A few weekends back, I finally visited a lake that I have been wanting to for a while. Located off Sarjapur Road, Saul Kere is a medium sized lake that is still, thankfully, untouched by the blight of modern development. The natural landscape with abundant greenery on and around the lake is host to numerous species of birds. A checklist of birds I saw over the course of a couple of hours is below:
We went bird-watching to Kaikondrahalli Lake over the weekend. I usually go bird-watching in the mornings, but for a change, this was an evening outing. And it turned out richly rewarding, with two ‘lifers’ for me. Here is the complete list of bird spotted:
Today, the 12th of November, marks the birth anniversary of Dr. Salim Ali, arguably the most famous and influential ornithologist that India has produced. I owe my interest in bird-watching to Dr. Ali, as I am sure many other bird-watchers in India would, as well.
His pioneering ‘The Book of Indian Birds‘ was possibly the first book on Indian birds that I read (multiple times). In fact, I still have a copy of this book (the thirteenth edition) that serves as my primary reference book on Indian birds.
I then read his autobiography, ‘The Fall of a Sparrow‘, which I found quite fascinating as a young boy. This led me to the Bombay Natural History Society, of which he was a key member and helped raise funds for its survival. I am now a life member of this esteemed organisation.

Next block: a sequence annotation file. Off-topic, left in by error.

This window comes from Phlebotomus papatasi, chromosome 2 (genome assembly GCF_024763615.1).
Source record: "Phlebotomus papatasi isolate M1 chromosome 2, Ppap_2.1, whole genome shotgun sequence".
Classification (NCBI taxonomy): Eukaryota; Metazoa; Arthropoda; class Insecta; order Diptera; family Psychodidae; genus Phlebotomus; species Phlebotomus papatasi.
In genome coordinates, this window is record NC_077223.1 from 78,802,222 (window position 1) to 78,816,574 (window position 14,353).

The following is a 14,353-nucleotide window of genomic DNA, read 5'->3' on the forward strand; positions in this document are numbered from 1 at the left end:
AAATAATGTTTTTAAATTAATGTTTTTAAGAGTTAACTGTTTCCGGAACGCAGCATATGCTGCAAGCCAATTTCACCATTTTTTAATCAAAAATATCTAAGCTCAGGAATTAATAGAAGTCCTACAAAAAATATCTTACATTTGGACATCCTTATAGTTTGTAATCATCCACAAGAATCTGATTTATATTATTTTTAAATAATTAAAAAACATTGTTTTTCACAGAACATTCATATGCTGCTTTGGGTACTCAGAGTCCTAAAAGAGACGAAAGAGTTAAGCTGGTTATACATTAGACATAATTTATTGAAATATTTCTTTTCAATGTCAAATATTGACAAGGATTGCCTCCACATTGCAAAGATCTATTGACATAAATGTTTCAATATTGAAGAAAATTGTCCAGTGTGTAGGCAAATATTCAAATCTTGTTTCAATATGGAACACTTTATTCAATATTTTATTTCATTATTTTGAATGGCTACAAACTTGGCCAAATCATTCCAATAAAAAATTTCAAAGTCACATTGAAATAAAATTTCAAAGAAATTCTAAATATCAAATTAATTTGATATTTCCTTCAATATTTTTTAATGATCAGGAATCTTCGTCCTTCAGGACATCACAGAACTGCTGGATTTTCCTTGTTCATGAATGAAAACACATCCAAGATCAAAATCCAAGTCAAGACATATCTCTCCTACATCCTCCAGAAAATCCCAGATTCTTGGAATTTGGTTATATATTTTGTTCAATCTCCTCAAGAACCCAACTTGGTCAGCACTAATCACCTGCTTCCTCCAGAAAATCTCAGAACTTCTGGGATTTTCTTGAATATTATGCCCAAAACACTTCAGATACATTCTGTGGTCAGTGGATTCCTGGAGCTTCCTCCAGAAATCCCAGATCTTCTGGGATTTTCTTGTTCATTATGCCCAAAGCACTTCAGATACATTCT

Dr. Salim Ali died in 1987, and if memory serves me right, this made the front page of The Times of India the next day. I still remember reading his obituary in the newspaper.
For people who are not familiar with the life and work of this renowned ornithologist, this article in the Deccan Herald can serve as a good introduction.
We went to Kaikondrahalli Lake the previous weekend for a morning walk. It also gave me the opportunity to do some bird-watching. It is now the season when migratory birds arrive to this part of the world. Though I did not observe too many ‘migrants’ this time around, by the end of the walk the list was a fairly decent 31 species. Here’s the list:
I have been bird-watching for over 3 decades now. It’s one of my favourite hobbies, though I have not been able to spend as much time on it these days as I would have liked to.
India is one of the most bio-diverse countries on Earth, with a diverse range of habitat ranging from dry deserts, high mountains, to tropical rain-forests and a long coastline. And this diversity extends to the species of birds found in India as well. With over 1,200 species of birds, India ranks 9th in the list of countries by number of bird species. About 12% of the total bird species on earth can be found in India. And my guess is that I must have seen about 20 %- 22% of all the bird species in India.
Bird-watching is a very easy hobby to get into. All it needs is a good sense of observation, sight and sound. A pair of binoculars would be helpful, but not absolutely essential (to get started). But one resource that I would advise is to have a book handy to identify the birds that you see.
There are a few good birds available. One of the most commonly referred to birds for beginners is Dr. Salim Ali’s “The Book of Indian Birds“. This is the book that sparked my interest in birds and I would strongly recommend it for anyone interested in Indian birds.